How Far South?
The bobwhites huddled on my bedroom floor in a circle so tight that you couldn’t separate one set of feathers from the others. Their little beaks were facing away from the center, ready to shoot out and peck right through my bedroom windows, if they felt the need to.
This was in my dream, of course, but their beady eyes and Winston Churchill busts seemed so real that I told myself to remember, to search “why bobwhites sleep in a circle” when I woke up.
In the morning, the Internet said it was for strength in numbers, for safety, and for warmth in the winter, because their tiny feathers won’t let them fly far enough away.
The next night birds were back, only not bobwhites but gulls, all of them resting their bald white heads, beaks tucked under ruffled feathers. I had to blink in my dream before I realized that they weren’t just headless bodies attached to legs as thick as twigs.
There were seven of them, maybe eight, standing in a perfect J, like they’d landed in my bedroom after a long day of migration. I propped on one elbow to admire them sleeping peacefully, preparing for another day of travel to a faraway place drenched in sunshine.
I was alone in bed, although I knew as you sometimes do in dreams, that my wife would be beside me when this ended, when the gulls were soaring above us in the same perfect J, flapping their wings, riding on the wind to that faraway place.
When I opened my eyes, the gulls were gone. It was pitch black. My wife was asleep, her mouth toward mine, half open—I could smell her breath, stale and sweet from the wine. I followed her long lashes to the moon-white skin covering her eyes, skin as white as her bald head. I couldn’t remember the last time I’d watched her sleep, or if I ever had. I wondered where she’d gone behind her lids. Then I remembered how she hadn’t even looked up from her fresh-squeezed carrot juice the morning I told her about the bobwhites, about how it might be a sign, that bird-watching might not be a bad hobby to take up, to keep our minds off the calendar.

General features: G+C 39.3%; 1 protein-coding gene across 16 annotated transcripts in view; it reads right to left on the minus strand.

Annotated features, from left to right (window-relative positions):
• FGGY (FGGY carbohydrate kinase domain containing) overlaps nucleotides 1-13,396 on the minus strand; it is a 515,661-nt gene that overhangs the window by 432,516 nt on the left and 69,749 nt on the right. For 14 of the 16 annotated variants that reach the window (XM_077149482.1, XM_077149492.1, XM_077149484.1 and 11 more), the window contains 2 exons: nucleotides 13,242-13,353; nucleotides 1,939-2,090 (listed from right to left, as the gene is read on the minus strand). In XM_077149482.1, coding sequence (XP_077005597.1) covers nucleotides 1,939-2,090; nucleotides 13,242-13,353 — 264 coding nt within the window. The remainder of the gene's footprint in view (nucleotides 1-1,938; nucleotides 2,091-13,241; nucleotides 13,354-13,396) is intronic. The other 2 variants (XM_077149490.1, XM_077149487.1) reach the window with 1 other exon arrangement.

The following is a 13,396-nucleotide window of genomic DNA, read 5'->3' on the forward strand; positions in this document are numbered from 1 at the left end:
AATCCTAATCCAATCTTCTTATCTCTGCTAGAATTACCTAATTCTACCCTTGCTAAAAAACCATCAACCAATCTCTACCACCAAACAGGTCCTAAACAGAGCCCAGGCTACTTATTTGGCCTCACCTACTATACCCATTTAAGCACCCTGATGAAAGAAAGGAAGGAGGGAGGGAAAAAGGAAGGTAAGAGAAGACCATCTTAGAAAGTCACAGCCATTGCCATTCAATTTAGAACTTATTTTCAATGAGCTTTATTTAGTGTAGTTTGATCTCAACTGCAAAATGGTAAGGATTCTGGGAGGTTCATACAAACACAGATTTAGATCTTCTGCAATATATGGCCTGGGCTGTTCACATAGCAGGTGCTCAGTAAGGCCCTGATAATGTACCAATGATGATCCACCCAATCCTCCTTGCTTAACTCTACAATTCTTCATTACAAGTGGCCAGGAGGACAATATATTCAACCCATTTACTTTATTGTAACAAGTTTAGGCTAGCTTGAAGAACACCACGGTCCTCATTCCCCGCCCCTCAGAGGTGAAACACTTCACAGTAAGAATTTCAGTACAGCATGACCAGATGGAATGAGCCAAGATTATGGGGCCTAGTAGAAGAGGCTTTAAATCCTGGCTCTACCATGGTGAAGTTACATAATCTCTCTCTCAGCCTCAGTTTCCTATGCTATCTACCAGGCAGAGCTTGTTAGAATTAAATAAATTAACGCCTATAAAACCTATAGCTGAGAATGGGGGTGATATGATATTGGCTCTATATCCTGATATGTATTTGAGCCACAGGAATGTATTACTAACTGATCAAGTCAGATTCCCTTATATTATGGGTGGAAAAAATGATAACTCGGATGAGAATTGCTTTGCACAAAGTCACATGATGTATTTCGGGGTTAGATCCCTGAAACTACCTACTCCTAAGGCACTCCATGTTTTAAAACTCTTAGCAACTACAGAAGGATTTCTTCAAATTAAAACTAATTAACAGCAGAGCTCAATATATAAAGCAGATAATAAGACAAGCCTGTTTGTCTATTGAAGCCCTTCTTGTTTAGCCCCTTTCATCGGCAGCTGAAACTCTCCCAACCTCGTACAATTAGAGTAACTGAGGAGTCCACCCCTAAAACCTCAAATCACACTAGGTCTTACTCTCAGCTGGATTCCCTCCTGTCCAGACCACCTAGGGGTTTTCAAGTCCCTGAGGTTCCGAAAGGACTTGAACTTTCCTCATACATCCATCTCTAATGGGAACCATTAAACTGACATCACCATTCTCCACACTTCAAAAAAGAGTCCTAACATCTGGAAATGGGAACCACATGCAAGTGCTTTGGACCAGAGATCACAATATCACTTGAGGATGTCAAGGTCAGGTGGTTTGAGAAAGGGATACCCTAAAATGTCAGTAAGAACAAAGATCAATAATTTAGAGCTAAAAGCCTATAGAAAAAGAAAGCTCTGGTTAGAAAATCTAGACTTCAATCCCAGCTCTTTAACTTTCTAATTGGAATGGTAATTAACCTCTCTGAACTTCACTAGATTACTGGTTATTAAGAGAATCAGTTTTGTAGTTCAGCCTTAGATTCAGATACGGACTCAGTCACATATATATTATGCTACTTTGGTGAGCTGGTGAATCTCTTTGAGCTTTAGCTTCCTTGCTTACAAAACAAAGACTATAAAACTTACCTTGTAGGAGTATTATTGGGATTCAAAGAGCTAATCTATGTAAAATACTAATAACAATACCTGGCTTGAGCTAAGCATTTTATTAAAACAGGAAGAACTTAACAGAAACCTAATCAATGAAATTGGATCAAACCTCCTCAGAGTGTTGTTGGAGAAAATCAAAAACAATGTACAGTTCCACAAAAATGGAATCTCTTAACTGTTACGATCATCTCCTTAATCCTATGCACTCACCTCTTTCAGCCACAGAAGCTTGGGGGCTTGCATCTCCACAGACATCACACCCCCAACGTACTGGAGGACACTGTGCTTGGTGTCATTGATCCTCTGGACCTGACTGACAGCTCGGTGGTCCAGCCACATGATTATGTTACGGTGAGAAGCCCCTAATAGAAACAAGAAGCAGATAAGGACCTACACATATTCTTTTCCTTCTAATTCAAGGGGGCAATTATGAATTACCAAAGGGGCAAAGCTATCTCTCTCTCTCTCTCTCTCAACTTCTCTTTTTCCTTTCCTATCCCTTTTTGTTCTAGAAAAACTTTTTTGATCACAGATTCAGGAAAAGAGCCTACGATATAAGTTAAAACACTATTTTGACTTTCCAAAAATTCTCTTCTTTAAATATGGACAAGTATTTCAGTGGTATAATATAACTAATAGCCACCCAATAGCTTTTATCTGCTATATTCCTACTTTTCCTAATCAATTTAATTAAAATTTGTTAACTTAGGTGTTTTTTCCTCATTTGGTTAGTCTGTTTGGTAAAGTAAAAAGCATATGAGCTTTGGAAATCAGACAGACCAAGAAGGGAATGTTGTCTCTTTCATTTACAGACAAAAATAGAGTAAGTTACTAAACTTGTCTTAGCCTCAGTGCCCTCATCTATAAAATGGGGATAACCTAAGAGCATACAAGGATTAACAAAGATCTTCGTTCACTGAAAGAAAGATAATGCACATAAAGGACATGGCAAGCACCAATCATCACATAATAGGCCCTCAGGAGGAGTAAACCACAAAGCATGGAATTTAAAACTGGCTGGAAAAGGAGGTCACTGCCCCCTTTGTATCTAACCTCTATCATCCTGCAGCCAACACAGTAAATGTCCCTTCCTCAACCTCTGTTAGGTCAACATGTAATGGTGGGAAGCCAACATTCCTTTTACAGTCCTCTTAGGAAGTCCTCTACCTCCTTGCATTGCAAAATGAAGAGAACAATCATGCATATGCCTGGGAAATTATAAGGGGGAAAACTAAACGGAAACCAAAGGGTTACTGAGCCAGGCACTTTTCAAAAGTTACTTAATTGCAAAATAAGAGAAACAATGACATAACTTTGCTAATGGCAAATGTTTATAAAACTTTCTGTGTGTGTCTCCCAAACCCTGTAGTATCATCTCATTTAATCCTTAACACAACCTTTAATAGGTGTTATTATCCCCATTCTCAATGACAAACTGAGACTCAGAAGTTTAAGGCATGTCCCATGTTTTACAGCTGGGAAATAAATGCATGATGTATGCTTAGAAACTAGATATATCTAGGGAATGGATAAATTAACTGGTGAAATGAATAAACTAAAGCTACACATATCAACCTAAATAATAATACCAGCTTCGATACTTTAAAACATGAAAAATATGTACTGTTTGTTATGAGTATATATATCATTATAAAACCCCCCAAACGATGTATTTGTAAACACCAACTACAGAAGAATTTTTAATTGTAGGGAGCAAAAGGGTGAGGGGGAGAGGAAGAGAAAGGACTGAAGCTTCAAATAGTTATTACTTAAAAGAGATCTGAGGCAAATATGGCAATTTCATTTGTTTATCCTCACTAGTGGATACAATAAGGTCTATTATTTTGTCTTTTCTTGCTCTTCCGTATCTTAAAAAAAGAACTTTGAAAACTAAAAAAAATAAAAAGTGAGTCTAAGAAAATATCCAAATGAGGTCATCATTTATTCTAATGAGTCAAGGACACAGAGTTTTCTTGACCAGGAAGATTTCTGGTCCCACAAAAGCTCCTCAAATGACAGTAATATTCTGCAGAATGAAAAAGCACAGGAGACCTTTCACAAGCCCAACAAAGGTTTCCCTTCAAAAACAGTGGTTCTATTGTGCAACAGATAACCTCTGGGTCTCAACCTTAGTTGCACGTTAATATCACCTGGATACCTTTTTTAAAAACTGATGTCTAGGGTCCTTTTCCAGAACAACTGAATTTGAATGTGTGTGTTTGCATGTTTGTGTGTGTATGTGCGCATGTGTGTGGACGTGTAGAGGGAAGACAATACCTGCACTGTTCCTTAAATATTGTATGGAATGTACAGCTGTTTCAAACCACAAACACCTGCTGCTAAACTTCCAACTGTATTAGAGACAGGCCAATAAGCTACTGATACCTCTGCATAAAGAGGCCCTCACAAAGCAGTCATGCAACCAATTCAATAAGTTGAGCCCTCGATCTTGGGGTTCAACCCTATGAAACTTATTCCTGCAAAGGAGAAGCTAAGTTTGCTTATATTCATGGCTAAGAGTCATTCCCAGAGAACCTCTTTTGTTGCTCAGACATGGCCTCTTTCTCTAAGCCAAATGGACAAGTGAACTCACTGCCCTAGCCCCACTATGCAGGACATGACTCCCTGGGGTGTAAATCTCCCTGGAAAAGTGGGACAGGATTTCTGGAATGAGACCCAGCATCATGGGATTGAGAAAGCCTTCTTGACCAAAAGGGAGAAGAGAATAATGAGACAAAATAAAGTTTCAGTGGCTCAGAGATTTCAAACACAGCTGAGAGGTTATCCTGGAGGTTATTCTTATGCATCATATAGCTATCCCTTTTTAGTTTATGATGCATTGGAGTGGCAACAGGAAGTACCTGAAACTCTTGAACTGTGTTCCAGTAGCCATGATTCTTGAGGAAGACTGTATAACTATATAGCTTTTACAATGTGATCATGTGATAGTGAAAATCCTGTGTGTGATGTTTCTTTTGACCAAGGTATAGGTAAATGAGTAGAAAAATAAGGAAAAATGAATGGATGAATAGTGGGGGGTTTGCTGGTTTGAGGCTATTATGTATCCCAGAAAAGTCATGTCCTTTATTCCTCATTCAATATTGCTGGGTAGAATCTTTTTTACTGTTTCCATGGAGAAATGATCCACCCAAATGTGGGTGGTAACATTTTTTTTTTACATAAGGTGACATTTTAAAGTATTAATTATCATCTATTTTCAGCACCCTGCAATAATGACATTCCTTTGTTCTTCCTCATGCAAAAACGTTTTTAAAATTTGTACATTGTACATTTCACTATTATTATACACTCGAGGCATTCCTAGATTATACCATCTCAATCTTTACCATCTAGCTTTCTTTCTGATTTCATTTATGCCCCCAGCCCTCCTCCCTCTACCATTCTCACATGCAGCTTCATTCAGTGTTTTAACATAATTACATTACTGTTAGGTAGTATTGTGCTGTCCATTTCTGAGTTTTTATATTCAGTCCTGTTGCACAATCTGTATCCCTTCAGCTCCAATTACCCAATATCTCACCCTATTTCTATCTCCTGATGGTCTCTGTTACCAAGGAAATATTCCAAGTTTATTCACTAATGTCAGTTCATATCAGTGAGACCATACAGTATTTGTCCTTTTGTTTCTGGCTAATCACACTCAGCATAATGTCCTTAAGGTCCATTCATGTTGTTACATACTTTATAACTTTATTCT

The next night I couldn’t sleep, thinking about how birds migrate, whether they’re born with maps in their minds, maps that will always guide them back home. Or if the sun and the stars speak to them, directing them. I wondered if we could hear the universe too, if we were quiet enough, if we closed our eyes when we were awake and simply listened.
My wife was turned away from me. I could feel the calm in her breathing, sense the steadiness. I put my hand on the small of her naked back, something I’d done before, although I couldn’t remember the last time. She rolled over, face to face with me, her dark eyes dilated and wide.
“What is it?” she asked.
“Let’s fly south,” I said.
She yawned and rolled over, facing the wall.
“How far south?” she asked.
“As far as it takes, I guess.”
I put my hand on the small of her back again.
“Don’t you want to get away?” I asked.
“Let’s fly south…” she said, letting the thought hang there, somewhere between the crack of the bed and the wall.
Then I felt the calm in her breathing return, sensed the steadiness.
LaRue Cook was a researcher, writer, and editor at ESPN The Magazine and ESPN.com for seven years before returning to his home state of Tennessee, where his new title is Existential Mess. During his limited free time, he is putting an MFA from Fairfield University to work on a collection of short stories. This is his first publication. His stories are also forthcoming in Inwood Indiana and Minetta Review. You can follow his #ubernights @cook.larue or Facebook.